the mandibles. On section the two blades are seen to form a concavity 
on which the hypopharynx rests. When mounted flat the blade 
is seen to have one edge thick and rounded, and the other extremely 
sharp and attenuated ; the surface between the two edges is divided into 
a number of separate areas by means of transverse lines, which produce 
slight indentations where they meet the thinner edge. At the distal 
end there is a single row of short conical teeth, arising from the thin edge. 
The number of these differs in different species, but is usually from ten 
to twenty. At the base the blade merges into the stipes, which has often 
been described as the ' apodeme ' of the maxilla. The retractor muscles 
attached to it are much more powerful than the protractors. The palps, 
which vary in length and in the number of joints in the diff"erent genera, 
and are of importance in classification, are attached to the base of 
the blade where it merges with the stipes ; as in the other forms, they are 
held out in front, away from the proboscis, when the mosquito is feeding. 

In some of the larger mosquitoes the blade has a much more formidable 
cutting apparatus than the one just described. In a species of Johlotia 
(fig. 7) there are three sets of teeth. One set resembles that seen in 
Anopheles, and does not extend quite to the tip of the blade ; these teeth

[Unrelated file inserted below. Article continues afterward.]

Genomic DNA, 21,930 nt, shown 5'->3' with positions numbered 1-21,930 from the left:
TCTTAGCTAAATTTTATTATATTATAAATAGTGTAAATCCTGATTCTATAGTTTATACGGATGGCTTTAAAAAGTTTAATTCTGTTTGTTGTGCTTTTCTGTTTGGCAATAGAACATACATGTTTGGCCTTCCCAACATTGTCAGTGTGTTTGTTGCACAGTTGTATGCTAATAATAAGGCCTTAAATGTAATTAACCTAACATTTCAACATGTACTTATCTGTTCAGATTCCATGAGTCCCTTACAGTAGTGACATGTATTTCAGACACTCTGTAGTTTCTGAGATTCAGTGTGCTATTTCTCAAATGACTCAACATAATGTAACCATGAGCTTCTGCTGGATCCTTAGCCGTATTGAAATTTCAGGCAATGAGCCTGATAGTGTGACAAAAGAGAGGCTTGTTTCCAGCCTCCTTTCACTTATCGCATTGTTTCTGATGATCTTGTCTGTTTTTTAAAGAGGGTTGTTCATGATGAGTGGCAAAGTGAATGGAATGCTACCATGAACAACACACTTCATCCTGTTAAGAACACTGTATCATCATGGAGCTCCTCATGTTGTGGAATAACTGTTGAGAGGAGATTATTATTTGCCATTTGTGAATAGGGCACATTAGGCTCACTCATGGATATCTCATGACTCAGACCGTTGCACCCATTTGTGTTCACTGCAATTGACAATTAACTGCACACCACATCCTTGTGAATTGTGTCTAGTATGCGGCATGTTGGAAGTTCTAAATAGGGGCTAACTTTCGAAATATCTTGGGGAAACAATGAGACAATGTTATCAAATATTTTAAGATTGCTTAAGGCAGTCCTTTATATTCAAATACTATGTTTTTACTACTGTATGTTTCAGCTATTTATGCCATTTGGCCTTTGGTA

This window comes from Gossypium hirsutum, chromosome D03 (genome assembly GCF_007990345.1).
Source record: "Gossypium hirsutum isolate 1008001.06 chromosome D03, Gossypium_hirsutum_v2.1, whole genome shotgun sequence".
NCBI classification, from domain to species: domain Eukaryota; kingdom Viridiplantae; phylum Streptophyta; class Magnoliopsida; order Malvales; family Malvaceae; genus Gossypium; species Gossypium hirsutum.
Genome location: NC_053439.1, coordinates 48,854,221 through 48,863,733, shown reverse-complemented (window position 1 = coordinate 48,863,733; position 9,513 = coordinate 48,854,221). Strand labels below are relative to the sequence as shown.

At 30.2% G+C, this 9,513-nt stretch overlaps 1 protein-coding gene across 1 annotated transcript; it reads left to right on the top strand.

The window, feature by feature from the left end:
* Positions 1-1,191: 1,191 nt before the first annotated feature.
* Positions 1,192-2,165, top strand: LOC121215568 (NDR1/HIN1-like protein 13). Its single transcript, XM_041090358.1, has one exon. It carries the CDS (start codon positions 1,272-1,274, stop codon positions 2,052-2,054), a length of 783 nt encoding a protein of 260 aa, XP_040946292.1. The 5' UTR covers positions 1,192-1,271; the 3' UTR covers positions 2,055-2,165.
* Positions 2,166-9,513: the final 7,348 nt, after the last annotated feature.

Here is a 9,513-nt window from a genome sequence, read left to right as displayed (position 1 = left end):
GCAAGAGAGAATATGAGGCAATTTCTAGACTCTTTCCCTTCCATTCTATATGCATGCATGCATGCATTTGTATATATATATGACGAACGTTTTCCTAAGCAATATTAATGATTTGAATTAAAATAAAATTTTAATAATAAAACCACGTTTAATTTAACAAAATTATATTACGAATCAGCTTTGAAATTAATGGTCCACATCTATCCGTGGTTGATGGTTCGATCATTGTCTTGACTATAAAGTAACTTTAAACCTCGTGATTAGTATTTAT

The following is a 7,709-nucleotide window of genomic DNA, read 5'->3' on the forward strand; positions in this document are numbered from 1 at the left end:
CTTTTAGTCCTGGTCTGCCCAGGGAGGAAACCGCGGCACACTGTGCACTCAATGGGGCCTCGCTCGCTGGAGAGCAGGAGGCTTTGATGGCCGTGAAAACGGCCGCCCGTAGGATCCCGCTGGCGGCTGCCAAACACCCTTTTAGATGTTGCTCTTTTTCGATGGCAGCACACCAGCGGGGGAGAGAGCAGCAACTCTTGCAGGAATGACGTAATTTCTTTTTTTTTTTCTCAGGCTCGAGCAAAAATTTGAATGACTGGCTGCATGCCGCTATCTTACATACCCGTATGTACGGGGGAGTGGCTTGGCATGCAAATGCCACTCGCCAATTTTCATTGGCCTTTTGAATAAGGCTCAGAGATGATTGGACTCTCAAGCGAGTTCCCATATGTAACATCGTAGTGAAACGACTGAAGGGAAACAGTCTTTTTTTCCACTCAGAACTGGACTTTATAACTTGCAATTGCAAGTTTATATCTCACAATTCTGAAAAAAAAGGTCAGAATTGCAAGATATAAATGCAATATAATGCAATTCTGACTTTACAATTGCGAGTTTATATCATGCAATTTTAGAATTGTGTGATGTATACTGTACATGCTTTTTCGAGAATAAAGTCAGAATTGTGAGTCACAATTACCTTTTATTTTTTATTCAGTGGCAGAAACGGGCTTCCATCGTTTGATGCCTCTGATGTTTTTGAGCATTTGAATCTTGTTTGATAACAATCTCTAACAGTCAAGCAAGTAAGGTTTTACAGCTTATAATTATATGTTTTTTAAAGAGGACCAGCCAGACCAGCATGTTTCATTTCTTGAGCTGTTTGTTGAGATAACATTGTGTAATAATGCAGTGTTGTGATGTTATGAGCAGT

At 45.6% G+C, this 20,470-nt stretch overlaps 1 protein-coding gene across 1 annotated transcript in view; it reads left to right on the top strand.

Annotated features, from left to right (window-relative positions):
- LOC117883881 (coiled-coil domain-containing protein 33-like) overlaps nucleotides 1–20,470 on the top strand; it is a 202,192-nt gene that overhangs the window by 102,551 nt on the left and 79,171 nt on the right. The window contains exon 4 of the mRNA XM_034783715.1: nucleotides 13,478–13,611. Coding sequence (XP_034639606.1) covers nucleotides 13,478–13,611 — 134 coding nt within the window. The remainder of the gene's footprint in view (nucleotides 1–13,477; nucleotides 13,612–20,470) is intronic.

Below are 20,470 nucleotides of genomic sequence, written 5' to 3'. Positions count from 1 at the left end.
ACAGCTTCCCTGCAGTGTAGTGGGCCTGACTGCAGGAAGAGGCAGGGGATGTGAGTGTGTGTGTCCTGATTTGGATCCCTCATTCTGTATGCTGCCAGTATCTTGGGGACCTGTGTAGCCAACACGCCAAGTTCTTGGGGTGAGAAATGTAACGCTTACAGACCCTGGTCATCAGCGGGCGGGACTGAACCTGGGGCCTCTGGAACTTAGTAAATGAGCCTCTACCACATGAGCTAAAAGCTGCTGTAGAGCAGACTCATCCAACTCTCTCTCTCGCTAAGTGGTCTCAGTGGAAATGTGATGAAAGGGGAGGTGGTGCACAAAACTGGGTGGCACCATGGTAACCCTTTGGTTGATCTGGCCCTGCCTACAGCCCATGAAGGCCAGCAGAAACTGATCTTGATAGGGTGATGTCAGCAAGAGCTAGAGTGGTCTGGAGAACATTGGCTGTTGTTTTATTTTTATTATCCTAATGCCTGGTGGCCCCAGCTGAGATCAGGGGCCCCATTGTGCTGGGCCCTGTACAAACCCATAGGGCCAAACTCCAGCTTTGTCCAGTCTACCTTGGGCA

are only slightly recurved, and can probably cut in both directions, though 
most efficiently in retraction. Distal to them and on the same border 
there is a row of much finer and sharper teeth, which point towards the 
tip, while at the extreme end of the blade, distal to the others, there is a 
row of stout but minute teeth like those on the maxilla of Tabaniis, ex- 
tending on to both surfaces of the blade. Such a weapon will cut both 
in protraction and in retraction. 

The labniin-epipharynx is not flattened as in the other forms, but 
rounded. The constituent parts are more closely fused together, and 
there is very little loose tissue between them. The epipharynx takes the 
greater part in the formation of the stylet, and is produced beyond the 
labrum. The distal end( Plate VI, fig. 3) is in most genera obliquely 
truncated in such a manner as to resemble a J pen, and is incised in the 
longitudinal direction, the portions of the margin between the incisions 



projecting as minute ' teeth '. There is usually a well marked central 
split. At the base the epipharynx and the labrum separate, the former 
fusing with the buccal cavity, the latter projecting within the cavity of 
the clypeus, which in the mosquito is always prominent. 

The hypopharynx (figs. 1 and 4) is an extremely delicate flattened 
slip, perforated throughout its length by the salivary duct. It falls a little 
short of the other mouth parts, and has a soft distal end. (Plate VI, fig. 11.) 

The labium (fig. 1, and Plate VI, fig. 4) is a long, narrow, and flexible 
chitinous tube, hollowed out on its anterior surface for the reception of